Safieldin disclosed that in Bama alone, one camp has up to 25000 Internally Displaced Persons (IDPs) with over 2000 children coming to UN facility to learn in the open.
“I hope we free the military teachers soon because I saw a similar thing in Goza, were there is also no health facility but only a military hospital. As much as we appreciate what the Military is doing, we as humanitarian experts need to take over so that the military can totally focus on there job”, he added.
It was gathered that the children are taught by the Nigerian military teachers.
While speaking on the attack on a UN convoy in a Borno State community earlier in the month, Safieldin said when the incident took place, some of the humanitarian workers were discouraged.
His words: “When I asked the staff what we should do, some opted to go back. But we could not go back because we are here to save lives. What NEMA is doing is wonderful. Nigeria is blessed to have a NEMA is place. I have been in the UN for 25 years, I have never seen a country with a humanitarian wing that is performing like NEMA. I also think the resources NEMA has is well utilized.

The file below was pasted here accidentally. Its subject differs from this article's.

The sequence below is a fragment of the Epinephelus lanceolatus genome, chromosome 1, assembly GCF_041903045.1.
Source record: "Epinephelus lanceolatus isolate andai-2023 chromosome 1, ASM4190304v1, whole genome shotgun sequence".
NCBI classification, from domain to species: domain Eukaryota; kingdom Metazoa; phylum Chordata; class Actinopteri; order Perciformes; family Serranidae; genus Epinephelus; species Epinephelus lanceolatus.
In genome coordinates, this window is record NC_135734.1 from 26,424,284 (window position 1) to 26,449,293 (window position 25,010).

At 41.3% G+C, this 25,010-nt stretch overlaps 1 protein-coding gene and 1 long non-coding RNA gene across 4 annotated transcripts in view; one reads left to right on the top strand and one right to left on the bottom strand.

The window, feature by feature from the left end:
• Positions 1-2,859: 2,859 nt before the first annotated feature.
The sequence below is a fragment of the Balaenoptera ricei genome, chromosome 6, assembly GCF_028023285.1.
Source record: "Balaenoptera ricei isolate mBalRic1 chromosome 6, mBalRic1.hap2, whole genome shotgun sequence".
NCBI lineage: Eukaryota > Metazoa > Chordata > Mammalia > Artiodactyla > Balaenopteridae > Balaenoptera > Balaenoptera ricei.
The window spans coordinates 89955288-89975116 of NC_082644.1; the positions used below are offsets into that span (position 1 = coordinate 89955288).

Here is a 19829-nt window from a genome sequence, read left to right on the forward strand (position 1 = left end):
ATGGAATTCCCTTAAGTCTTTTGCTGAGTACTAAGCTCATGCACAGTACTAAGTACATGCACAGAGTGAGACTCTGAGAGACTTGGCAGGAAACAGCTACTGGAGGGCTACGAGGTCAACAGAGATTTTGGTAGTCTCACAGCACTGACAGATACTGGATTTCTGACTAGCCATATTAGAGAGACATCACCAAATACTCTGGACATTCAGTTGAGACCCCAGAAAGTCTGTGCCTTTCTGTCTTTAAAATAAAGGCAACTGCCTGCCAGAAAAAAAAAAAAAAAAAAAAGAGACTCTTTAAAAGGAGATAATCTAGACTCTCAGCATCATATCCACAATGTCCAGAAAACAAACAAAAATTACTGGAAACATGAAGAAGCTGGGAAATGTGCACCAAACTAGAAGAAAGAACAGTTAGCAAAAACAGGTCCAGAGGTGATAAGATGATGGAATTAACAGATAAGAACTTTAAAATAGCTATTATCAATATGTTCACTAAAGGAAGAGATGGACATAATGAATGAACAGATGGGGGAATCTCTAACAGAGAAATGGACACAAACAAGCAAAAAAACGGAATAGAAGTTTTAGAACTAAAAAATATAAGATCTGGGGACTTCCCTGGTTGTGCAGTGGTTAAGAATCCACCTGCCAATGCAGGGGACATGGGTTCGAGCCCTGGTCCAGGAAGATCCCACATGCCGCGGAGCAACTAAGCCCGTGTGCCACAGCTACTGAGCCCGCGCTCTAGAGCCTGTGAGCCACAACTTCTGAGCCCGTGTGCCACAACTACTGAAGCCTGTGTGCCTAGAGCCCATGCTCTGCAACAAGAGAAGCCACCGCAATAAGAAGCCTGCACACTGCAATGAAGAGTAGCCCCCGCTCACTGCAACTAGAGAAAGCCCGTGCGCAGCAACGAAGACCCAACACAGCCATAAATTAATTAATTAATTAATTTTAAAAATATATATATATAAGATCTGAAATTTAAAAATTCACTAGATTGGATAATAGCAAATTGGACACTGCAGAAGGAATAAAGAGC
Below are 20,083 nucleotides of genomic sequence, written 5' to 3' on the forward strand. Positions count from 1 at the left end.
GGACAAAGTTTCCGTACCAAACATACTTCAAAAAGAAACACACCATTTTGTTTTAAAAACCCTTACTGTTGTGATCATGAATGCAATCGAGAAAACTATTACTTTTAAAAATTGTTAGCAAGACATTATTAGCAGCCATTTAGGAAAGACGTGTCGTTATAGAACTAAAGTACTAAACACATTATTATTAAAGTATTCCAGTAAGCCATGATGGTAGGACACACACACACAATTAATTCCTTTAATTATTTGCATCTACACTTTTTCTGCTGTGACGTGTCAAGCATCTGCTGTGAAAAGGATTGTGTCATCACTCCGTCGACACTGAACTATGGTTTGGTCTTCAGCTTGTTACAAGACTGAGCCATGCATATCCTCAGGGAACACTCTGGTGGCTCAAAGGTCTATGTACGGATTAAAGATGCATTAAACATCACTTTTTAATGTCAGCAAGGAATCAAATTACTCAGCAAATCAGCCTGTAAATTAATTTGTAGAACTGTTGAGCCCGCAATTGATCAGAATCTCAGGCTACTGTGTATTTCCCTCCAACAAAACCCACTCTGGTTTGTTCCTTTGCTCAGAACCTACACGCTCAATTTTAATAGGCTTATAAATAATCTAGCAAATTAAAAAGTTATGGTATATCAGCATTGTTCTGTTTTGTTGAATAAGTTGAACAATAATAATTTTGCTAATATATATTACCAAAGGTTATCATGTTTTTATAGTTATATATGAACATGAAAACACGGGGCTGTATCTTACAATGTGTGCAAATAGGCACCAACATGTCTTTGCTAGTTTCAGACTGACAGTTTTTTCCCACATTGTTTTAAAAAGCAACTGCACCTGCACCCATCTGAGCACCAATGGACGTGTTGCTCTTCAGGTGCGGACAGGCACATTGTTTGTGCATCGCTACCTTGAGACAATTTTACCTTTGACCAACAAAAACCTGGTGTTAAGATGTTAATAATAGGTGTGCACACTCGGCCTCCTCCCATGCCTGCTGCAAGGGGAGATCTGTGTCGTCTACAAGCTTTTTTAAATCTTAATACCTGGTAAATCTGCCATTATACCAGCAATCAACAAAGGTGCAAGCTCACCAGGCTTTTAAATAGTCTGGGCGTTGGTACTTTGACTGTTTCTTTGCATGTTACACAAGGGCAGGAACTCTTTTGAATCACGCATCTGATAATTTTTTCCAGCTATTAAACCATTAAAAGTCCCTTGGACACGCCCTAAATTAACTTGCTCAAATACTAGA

“But very importantly, we need functional State Emergency Management Agency (SEMA) for each of the states, and a functioning Local Government Emergency Management Committees. Once Nigeria does that, very soon, it will be a model on how to deal with such a conflict of armed group like Boko Haram. Nigeria has a good history of dealing with Natural disasters but Boko Haram crises is a new phenomenon that just appeared in some countries like Iraq and Syria and now Nigeria.
“If we say we want to support Nigeria, we are not in anyway undermining the capacity of Nigeria or the autonomy of Nigeria.
Nigeria is a member of the international community and is entitled to support from the international community. Now, the intentional community is paying back for the role Nigeria has been playing on peace keeping globally”.
The Director General (DG) of the National Emergency Management Agency (NEMA), Muhammad Sani- Sidi, while responding, confirmed that President Muhammadu Buhari has ordered relevant agencies to facilitate the clearance of all humanitarian supports coming to Nigeria.